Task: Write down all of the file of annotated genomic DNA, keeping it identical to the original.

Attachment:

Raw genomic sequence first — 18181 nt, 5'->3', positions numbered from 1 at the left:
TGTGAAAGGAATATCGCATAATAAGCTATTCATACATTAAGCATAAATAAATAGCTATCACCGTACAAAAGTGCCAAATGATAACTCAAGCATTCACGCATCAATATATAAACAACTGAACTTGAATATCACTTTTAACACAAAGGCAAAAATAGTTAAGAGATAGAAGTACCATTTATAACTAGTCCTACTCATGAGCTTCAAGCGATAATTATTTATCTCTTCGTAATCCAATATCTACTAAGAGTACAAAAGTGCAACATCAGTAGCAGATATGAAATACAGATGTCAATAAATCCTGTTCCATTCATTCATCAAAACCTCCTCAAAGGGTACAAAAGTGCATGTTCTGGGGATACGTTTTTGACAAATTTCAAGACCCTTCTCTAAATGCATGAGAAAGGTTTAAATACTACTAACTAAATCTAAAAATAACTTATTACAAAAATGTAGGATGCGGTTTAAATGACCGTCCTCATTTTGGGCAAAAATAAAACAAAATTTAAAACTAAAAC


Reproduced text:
Raw genomic sequence first — 18181 nt, 5'->3', positions numbered from 1 at the left:
TGTGAAAGGAATATCGCATAATAAGCTATTCATACATTAAGCATAAATAAATAGCTATCACCGTACAAAAGTGCCAAATGATAACTCAAGCATTCACGCATCAATATATAAACAACTGAACTTGAATATCACTTTTAACACAAAGGCAAAAATAGTTAAGAGATAGAAGTACCATTTATAACTAGTCCTACTCATGAGCTTCAAGCGATAATTATTTATCTCTTCGTAATCCAATATCTACTAAGAGTACAAAAGTGCAACATCAGTAGCAGATATGAAATACAGATGTCAATAAATCCTGTTCCATTCATTCATCAAAACCTCCTCAAAGGGTACAAAAGTGCATGTTCTGGGGATACGTTTTTGACAAATTTCAAGACCCTTCTCTAAATGCATGAGAAAGGTTTAAATACTACTAACTAAATCTAAAAATAACTTATTACAAAAATGTAGGATGCGGTTTAAATGACCGTCCTCATTTTGGGCAAAAATAAAACAAAATTTAAAACTAAAAC